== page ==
A coffee with... Vitor Figueiredo, Chairman of the Board of the Portuguese Association of Logistics Operators (APOL)


Empack and Logistics & Automation Porto:

Tell us about yourself and your career in the logistics sector. How is the day-to-day life of the Chairman of the Board of the Portuguese Association of Logistics Operators (APOL)?

Vitor Figueiredo:

My name is Vitor Figueiredo, I am 45 years old and I have a degree in economics. I started my career as a consultant in one of the big 4 and held several management and administrative positions in Portugal and the United States. My connection to logistics starts in 2006 when I joined a position at Univeg in Portugal. I was then transferred to the United States, where I held management positions, including Logistics. In 2010 I returned to Portugal as Managing Director of Greenyard in Portugal, a logistics operator dedicated to the food sector, which later, due to a change in the shareholder structure, was the genesis of the Zolve/Logifrio group. My experience in the logistics sector was related to the management of international imports and the role of logistics operator, always focused on food products and more specifically temperature controlled.

Currently, I am the Iberian CEO of the Zolve/Logifrio group and my mission is to grow the company and strengthen the business model, always in a sustainable way.

My day-to-day is very demanding, divided between Portugal and Spain. Time is, without a doubt, the most difficult resource to manage. Even so, I try to play a broad role in society, providing mentoring support to Startup organisations and teaching some classes, whenever I am invited.

As President of APOL, my mission is to defend the interests of logistics operators, actively intervening in the sector and increasing the Association’s representation base. In this almost one year of mandate I think there is still much to do, but there is a notorious evolution of the role of the association and recognised by the sector.

Empack and Logistics & Automation Porto:

In your opinion, what are the most pertinent current challenges in the Logistics sector in Portugal?

Vitor Figueiredo:

The logistics operator sector is currently facing several pressures, namely the generalised increase in prices, especially energy and fuel prices, a shortage of professionals willing and able to work in the sector and various interruptions to supply chains that put great pressure on the functions of logistics operators.

The logistics sector is currently facing a significant shortage of virtually all professional profiles. This has been a sector with strong growth and professionalisation. It has probably been one of the sectors that has incorporated the most technology in recent years, but at the same time has generated the most employment.

With regard to the specific and more undifferentiated workforce, despite increasing automation, there are many tasks that require significant customisation. Difficulties with article master data, resistance to adopting container standards, and delays in implementing secure electronic transfer of information in the chain, put additional pressure on the human resources available to the sector.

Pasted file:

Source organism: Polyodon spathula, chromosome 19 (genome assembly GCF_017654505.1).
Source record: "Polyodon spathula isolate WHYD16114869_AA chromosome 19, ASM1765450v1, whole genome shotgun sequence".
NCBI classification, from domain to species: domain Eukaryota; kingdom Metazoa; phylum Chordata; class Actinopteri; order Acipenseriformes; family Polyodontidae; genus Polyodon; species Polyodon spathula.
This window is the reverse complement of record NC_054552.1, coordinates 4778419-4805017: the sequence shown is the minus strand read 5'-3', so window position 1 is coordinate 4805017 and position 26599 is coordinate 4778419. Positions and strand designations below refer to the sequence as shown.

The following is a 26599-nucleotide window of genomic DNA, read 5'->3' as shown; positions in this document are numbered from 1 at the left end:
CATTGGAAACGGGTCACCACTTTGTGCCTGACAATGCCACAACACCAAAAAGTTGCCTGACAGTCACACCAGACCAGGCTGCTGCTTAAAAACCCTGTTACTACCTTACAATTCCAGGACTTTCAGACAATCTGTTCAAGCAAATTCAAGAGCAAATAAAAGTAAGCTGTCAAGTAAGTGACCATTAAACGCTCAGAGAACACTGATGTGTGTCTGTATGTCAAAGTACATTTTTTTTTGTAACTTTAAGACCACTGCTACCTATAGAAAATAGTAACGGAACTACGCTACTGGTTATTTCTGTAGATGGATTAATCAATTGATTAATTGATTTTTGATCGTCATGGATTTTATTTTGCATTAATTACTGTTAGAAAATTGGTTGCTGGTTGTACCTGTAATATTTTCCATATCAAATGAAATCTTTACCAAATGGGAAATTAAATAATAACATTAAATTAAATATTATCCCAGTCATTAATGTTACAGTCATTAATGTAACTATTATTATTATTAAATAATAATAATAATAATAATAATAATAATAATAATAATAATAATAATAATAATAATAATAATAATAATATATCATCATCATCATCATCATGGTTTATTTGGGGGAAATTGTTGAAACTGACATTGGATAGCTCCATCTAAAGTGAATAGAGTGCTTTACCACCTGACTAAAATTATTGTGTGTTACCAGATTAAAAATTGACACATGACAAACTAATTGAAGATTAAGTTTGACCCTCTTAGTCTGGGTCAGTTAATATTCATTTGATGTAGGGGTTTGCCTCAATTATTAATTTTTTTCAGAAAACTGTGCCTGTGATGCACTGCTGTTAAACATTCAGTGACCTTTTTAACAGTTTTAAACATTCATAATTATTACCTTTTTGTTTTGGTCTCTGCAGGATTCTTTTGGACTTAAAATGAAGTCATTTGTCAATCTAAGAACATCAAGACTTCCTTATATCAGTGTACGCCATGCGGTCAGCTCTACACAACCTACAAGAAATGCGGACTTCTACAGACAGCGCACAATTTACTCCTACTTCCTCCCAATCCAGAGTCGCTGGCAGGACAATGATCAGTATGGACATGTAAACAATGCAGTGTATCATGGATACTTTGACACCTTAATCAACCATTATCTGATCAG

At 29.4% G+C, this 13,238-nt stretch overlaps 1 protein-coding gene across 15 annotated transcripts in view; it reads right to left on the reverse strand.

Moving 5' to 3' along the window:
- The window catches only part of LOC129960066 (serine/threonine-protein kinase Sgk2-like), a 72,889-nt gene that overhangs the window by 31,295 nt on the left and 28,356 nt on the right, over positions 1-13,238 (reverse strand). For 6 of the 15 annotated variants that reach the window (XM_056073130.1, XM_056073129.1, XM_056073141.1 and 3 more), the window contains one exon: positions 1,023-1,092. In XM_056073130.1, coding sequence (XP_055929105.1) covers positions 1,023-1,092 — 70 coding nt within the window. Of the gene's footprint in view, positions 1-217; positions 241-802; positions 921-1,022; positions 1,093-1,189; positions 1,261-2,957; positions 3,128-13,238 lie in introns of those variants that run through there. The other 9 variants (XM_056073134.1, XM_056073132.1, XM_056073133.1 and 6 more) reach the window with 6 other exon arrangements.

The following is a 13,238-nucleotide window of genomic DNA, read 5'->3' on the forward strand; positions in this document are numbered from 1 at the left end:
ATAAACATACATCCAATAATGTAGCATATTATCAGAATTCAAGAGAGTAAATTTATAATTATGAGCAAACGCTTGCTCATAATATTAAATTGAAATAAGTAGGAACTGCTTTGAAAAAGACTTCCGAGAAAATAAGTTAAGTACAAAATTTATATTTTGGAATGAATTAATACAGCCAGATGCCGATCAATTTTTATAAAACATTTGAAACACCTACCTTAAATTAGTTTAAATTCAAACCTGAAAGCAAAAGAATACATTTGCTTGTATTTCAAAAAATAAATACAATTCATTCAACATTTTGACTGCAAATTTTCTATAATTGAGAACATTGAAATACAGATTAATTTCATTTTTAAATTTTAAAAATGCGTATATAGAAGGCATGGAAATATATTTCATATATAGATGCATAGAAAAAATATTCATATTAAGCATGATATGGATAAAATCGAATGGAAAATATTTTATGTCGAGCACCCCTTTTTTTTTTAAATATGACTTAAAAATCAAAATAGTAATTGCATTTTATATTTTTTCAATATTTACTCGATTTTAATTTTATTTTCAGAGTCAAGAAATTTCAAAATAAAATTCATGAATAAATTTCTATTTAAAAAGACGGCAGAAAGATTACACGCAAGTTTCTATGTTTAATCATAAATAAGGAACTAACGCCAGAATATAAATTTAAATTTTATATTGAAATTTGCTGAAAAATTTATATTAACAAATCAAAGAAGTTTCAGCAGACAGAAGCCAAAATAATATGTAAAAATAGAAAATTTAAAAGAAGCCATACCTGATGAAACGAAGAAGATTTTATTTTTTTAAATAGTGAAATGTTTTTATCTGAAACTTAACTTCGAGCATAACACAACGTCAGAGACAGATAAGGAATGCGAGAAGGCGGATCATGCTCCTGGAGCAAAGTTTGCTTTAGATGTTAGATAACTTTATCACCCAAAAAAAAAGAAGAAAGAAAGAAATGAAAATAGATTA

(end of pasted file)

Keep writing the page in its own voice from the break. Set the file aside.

With regard to a more specialised workforce, it is true that we have seen an increasing number of professionals trained in the sector, and we recognise the excellent work done by universities. However, even so, we continue to see an imbalance, with demand for professionals far outstripping supply, not only because professionals are few in number, but also because some of them choose to pursue international careers.

As for professionals trained in technology, robotics and automation, the labour shortage is general and not only affects the logistics sector.

APOL plans to be able to interact more with universities in order to define the profiles with the greatest demand and thus help universities to fine-tune their courses. If this problem is not resolved, it risks severely limiting the development and evolution of the sector.


Empack and Logistics & Automation Porto:

What is APOL’s main mission at the moment and what role has it played in the fight for measures that help operators in the sector?

Vitor Figueiredo:

APOL’s constitution had the objective of generating the best conditions for the promotion of the activity of subcontracting operations of a logistical nature to increase the representativeness of the sector, speaking with one voice.

In general, APOL aims not only to promote a logistics service sector recognised as an area of knowledge and value creation, but also to provide a forum for sharing, discussing and disseminating issues that influence the best development of logistics operators.

The Association has had contact with the political power, mainly in an advisory manner to the bills that have been created and that affect the sector. The creation and improvement of the Single Logistics Window (JUL) has been an example of this. Also when the rules of loading and unloading were changed, the association was heard by the government.